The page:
Published December 18, 2013
Bisson’s research, education and clinical interests include studying anterior cruciate ligament injuries, maximizing the strength of soft tissue repairs and exploring techniques to optimize rotator cuff healing.
He holds a number of roles, including director of UB’s orthopaedic sports medicine fellowship; medical director and team orthopaedic surgeon for the Buffalo Sabres; and team physician and orthopaedic consultant for the Buffalo Bills.
Bisson, who has lectured nationally and internationally and published dozens of peer-reviewed articles, joined the department in 2007.
Following his installation, Bisson gave the lecture “Rotator Cuff Tendon Tears: Where Are the Opportunities?”
During his talk, which centered on surgical approaches and repair techniques for rotator cuff tears, he emphasized that tendons often heal slowly after current treatments.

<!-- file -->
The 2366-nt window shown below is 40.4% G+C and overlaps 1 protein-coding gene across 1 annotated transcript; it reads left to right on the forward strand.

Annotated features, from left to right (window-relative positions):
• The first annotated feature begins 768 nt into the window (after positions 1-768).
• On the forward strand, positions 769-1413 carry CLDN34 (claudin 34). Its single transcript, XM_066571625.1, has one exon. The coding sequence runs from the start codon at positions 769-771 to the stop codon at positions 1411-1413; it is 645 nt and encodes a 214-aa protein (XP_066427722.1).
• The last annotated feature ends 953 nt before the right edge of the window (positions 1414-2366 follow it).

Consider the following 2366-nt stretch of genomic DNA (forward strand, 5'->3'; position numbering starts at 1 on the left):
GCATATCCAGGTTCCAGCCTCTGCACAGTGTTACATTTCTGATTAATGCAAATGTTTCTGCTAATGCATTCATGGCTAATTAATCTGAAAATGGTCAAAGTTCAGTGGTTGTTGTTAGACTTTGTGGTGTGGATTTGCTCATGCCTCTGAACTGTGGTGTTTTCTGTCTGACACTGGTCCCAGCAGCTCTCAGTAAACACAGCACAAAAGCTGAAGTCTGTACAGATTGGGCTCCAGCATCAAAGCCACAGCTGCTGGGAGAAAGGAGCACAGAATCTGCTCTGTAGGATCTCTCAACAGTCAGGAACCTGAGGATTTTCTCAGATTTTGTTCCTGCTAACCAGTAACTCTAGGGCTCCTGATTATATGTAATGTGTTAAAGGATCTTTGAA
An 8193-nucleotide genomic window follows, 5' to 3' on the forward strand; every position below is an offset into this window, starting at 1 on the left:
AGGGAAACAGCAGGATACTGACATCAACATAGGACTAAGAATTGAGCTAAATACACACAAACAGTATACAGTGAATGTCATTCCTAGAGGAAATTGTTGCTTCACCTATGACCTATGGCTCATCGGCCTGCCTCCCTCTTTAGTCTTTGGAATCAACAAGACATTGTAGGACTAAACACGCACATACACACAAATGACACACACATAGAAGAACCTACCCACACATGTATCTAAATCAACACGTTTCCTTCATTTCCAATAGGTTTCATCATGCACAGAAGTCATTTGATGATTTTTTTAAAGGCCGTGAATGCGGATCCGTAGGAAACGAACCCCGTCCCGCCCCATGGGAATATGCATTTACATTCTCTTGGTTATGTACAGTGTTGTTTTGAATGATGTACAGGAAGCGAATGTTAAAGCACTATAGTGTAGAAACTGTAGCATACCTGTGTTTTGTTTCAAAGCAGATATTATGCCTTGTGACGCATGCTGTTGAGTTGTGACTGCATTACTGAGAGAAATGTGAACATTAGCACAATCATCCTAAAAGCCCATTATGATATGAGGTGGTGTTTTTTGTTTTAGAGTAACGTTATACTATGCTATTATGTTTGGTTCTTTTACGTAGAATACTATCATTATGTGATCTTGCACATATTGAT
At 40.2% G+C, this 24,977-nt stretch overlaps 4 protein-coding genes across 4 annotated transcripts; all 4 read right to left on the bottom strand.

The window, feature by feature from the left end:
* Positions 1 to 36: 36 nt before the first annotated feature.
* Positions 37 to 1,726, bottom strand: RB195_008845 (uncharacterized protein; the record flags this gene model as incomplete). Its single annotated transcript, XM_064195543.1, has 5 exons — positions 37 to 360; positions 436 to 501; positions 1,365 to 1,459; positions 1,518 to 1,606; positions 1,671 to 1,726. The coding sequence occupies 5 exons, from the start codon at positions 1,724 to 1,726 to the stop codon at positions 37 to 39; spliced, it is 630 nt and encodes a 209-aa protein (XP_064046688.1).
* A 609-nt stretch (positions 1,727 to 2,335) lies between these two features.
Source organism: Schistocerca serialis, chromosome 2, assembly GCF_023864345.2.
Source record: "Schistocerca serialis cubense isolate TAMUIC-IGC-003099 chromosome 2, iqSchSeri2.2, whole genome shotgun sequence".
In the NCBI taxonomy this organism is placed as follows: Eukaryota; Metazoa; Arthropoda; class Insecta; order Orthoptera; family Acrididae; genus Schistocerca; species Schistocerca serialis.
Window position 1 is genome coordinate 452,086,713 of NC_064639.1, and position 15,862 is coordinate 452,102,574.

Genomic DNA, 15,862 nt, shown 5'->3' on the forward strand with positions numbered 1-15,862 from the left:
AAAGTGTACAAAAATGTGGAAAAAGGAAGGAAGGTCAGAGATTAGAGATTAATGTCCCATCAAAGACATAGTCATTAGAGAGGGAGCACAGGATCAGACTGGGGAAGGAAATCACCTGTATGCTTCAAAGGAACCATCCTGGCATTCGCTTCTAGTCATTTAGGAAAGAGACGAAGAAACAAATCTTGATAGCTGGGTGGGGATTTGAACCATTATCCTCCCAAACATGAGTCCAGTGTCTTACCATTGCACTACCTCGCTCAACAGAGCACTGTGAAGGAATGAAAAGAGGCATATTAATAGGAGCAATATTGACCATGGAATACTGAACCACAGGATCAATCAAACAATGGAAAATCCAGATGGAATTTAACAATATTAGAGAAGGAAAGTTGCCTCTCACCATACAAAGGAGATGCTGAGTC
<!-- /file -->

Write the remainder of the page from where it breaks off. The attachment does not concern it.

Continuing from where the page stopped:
Bisson presented data showing opportunities to improve rotator cuff repair surgery. He asserted that future methods may focus on strengthening the suture-tendon interface, which will accelerate the healing process.
Eugene R. Mindell, MD, who completed his medical degree and residency at the University of Chicago, went on to chair UB’s Department of Orthopaedics from 1964 to 1988.
Mindell has published nearly 100 articles in peer-reviewed journals, authored several book chapters and was a visiting professor at more than 30 universities around the globe.
He has held roles in various professional associations and societies, including director and president of the American Board of Orthopaedic Surgery. Mindell is credited with initiating the board’s current certifying process for orthopaedic surgeons.
His use of bone pathology to study musculoskeletal injuries and diseases enabled him to become an oral board examiner for the American Board of Orthopaedic Surgeons for more than 40 years.
He has received numerous awards, including the UB medical school Dean’s Award and distinguished service awards from the University of Chicago and the Erie County Medical Society.